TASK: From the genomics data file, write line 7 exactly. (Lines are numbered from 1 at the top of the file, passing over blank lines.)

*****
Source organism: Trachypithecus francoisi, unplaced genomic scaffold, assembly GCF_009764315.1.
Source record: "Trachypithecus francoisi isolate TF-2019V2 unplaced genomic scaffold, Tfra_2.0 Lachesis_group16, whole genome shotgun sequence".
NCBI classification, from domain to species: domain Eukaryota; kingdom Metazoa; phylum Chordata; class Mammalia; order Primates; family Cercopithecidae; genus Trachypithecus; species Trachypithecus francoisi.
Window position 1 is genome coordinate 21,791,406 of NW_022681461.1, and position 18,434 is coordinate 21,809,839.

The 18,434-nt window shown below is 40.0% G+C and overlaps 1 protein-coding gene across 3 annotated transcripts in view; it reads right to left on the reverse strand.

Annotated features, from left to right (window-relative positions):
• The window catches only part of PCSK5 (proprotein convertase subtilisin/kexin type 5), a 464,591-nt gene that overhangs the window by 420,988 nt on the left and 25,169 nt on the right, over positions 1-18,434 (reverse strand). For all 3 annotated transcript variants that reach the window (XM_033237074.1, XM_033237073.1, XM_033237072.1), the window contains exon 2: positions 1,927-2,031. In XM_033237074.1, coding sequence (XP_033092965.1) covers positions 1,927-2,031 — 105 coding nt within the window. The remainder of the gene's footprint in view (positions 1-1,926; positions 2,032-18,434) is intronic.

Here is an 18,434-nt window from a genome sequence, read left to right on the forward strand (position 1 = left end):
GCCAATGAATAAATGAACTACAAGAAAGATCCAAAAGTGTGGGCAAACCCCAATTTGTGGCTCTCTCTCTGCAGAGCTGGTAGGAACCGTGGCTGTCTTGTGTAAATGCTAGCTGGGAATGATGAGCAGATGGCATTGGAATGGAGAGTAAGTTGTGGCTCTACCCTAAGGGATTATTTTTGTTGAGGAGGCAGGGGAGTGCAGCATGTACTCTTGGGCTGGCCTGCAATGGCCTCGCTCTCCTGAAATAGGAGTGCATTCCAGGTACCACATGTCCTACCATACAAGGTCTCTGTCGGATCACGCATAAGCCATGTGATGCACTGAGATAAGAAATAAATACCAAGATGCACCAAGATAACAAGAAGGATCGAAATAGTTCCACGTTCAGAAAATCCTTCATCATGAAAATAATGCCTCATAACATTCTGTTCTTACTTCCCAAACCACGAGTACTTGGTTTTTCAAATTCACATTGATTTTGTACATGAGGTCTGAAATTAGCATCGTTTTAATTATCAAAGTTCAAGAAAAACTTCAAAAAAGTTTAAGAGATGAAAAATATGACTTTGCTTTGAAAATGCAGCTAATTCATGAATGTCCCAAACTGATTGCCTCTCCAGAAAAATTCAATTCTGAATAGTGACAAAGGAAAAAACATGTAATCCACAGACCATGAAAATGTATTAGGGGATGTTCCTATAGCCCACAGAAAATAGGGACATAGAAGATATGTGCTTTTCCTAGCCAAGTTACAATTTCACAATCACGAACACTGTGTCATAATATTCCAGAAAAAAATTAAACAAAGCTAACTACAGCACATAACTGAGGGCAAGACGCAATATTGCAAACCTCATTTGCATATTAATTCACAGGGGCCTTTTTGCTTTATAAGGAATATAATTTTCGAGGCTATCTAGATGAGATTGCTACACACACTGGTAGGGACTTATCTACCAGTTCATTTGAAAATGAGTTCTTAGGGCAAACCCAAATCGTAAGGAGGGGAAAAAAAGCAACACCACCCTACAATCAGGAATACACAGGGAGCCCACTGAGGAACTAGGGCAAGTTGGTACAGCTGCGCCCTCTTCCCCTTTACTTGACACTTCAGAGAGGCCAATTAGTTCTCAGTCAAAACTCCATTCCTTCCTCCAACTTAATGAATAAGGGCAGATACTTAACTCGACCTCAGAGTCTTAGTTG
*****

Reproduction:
• The window catches only part of PCSK5 (proprotein convertase subtilisin/kexin type 5), a 464,591-nt gene that overhangs the window by 420,988 nt on the left and 25,169 nt on the right, over positions 1-18,434 (reverse strand). For all 3 annotated transcript variants that reach the window (XM_033237074.1, XM_033237073.1, XM_033237072.1), the window contains exon 2: positions 1,927-2,031. In XM_033237074.1, coding sequence (XP_033092965.1) covers positions 1,927-2,031 — 105 coding nt within the window. The remainder of the gene's footprint in view (positions 1-1,926; positions 2,032-18,434) is intronic.